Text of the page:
Play continues in this way until somebody has 10 victory points. Points are scored as follows, 1 point per settlement, 2 points per city (cities can only be built as an upgrade to a settlement) 2 points for owning the longest road (5 or more roads) and 2 points for owning the largest army (3 or more soldiers). Points can be gained through Development cards too. These cards can give you soldiers, which allow you to move the robber and count towards the largest army, they can give you structures worth Victory Points (usually 1) which you keep secret until you have enough points to win or they can give you special actions, such as road building or taking resources.
Sounds Kinda Dull?
If I hadn’t already agreed to play it before I learnt what it was I probably would have shrugged my shoulders and said “Sounds kinda dull…” But I promise you, its not. The strategy and player interaction in the game is fantastic. The randomly generated island means that no two games are the same. Although some places are better to build than others, this not like monopoly where owning Mayfair and Park Lane will grant you an almost guaranteed win. Rolling the dice adds a further random element to the game, you may well have built all your settlements on good numbers, but if they don’t come up you might as well have built on 2 and 12.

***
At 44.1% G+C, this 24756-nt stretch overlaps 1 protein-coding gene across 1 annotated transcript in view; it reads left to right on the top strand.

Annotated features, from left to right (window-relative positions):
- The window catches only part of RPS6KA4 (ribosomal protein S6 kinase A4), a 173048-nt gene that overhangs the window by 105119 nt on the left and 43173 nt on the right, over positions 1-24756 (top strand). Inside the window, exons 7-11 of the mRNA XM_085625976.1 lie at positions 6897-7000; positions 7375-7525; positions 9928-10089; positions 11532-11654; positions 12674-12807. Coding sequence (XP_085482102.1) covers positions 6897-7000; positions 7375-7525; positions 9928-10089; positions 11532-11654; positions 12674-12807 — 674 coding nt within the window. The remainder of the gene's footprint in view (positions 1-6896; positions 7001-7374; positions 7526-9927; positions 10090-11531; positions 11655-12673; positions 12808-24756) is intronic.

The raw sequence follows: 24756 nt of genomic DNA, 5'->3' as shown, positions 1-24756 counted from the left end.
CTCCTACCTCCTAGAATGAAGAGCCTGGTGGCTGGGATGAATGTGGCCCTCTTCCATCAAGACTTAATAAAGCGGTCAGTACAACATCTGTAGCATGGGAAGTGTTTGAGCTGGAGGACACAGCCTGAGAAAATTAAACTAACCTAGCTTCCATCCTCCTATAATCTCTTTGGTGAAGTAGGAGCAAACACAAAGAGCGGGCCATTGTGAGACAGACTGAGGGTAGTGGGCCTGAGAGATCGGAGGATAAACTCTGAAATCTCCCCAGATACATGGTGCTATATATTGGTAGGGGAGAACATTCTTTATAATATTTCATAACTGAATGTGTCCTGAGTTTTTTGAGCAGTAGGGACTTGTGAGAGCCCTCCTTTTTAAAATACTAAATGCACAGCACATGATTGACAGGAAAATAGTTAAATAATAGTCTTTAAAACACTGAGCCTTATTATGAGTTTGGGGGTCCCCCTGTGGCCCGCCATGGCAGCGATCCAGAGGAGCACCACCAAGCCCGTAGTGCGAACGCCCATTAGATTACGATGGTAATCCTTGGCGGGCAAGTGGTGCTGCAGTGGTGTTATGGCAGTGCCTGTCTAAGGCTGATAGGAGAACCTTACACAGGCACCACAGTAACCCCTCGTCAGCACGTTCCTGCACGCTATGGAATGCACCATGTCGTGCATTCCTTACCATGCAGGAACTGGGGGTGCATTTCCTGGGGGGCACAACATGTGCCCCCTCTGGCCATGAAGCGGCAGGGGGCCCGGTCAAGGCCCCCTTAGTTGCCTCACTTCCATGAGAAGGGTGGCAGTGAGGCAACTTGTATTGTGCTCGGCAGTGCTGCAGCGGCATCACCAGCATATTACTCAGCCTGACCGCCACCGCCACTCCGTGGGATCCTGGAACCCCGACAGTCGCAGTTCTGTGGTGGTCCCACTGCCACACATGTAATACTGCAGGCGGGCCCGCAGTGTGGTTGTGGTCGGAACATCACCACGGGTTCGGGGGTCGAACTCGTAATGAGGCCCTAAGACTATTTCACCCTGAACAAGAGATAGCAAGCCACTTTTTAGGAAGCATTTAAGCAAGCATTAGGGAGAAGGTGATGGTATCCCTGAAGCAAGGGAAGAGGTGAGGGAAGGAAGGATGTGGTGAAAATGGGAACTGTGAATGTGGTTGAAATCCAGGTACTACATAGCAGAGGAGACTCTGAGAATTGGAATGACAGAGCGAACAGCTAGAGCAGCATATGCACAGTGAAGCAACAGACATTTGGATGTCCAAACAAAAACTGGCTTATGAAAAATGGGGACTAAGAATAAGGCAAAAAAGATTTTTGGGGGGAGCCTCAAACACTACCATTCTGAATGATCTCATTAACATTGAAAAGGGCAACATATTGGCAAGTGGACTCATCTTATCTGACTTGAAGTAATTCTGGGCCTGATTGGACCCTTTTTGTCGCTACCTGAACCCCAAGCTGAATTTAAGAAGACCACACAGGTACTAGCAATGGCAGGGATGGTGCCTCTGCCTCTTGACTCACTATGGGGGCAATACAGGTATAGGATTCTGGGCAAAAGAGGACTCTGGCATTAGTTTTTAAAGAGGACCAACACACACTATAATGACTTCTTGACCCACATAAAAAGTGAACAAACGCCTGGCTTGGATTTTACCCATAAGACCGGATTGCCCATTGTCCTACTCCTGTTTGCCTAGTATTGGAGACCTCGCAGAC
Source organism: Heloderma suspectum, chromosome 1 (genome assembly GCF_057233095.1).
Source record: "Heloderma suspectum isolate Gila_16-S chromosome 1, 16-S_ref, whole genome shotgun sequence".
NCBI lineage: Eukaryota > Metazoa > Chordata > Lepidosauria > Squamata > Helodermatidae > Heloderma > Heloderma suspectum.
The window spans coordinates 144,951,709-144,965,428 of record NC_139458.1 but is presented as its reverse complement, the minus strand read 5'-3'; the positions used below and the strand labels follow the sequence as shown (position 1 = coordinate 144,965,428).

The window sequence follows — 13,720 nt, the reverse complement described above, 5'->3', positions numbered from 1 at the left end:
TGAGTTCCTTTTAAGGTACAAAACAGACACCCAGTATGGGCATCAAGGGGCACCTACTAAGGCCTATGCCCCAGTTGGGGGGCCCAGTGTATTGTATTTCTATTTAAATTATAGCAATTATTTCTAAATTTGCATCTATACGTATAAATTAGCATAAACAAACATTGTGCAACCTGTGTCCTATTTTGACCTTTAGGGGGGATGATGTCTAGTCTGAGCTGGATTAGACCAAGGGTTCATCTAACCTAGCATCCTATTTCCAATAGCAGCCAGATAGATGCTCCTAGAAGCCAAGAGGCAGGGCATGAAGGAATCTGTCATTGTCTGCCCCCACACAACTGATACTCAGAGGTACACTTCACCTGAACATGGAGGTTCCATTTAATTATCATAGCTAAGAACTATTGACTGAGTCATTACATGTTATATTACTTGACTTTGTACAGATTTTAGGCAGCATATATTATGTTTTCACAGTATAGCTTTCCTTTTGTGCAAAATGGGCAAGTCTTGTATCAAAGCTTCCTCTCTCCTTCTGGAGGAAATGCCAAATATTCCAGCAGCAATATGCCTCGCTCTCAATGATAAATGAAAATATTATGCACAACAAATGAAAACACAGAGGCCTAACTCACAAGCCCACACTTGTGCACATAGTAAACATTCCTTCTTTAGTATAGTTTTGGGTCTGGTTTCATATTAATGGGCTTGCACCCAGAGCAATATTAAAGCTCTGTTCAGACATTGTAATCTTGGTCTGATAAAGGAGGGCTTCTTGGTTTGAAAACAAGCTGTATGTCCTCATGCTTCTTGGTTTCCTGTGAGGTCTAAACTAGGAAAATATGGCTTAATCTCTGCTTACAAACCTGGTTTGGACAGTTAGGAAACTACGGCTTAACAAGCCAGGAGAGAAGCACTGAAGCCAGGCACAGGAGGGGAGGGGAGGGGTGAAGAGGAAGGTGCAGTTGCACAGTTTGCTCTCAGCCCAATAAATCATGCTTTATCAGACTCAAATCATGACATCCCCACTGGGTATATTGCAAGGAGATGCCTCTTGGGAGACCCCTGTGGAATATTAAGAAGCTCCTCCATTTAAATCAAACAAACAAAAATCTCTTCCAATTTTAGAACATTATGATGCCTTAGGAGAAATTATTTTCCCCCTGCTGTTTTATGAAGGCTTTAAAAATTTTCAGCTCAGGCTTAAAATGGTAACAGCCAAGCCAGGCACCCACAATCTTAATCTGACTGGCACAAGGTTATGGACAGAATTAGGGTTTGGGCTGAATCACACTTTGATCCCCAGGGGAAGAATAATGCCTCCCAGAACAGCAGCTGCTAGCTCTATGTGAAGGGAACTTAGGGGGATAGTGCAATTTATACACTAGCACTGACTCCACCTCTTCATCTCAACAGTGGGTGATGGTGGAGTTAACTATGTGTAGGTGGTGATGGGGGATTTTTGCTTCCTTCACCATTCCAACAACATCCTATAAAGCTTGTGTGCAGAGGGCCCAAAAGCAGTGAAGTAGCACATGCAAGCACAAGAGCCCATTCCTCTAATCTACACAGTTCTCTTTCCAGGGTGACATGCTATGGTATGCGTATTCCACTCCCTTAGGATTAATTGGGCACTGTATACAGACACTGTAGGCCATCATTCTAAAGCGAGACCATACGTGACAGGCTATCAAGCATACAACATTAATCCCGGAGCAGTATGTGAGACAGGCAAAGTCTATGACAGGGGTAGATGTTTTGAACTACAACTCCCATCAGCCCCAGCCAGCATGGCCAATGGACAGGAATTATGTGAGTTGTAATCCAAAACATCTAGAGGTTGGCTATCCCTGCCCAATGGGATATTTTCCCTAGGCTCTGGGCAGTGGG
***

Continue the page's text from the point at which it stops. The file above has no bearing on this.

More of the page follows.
Although in the base game you only have 4 building options there are still plenty of choices to make. For example do you hold the 8 cards in your hand and hope no one rolls a 7 so that you can build a city on your next turn, or do you use all your rock, wheat and sheep to build development cards instead? Do you build inland or along the coast? There really are endless strategies to employ and the expansions to the game really do expand your options greatly.
So, what do you get for your money?
19 Terrain Hexes (Tiles)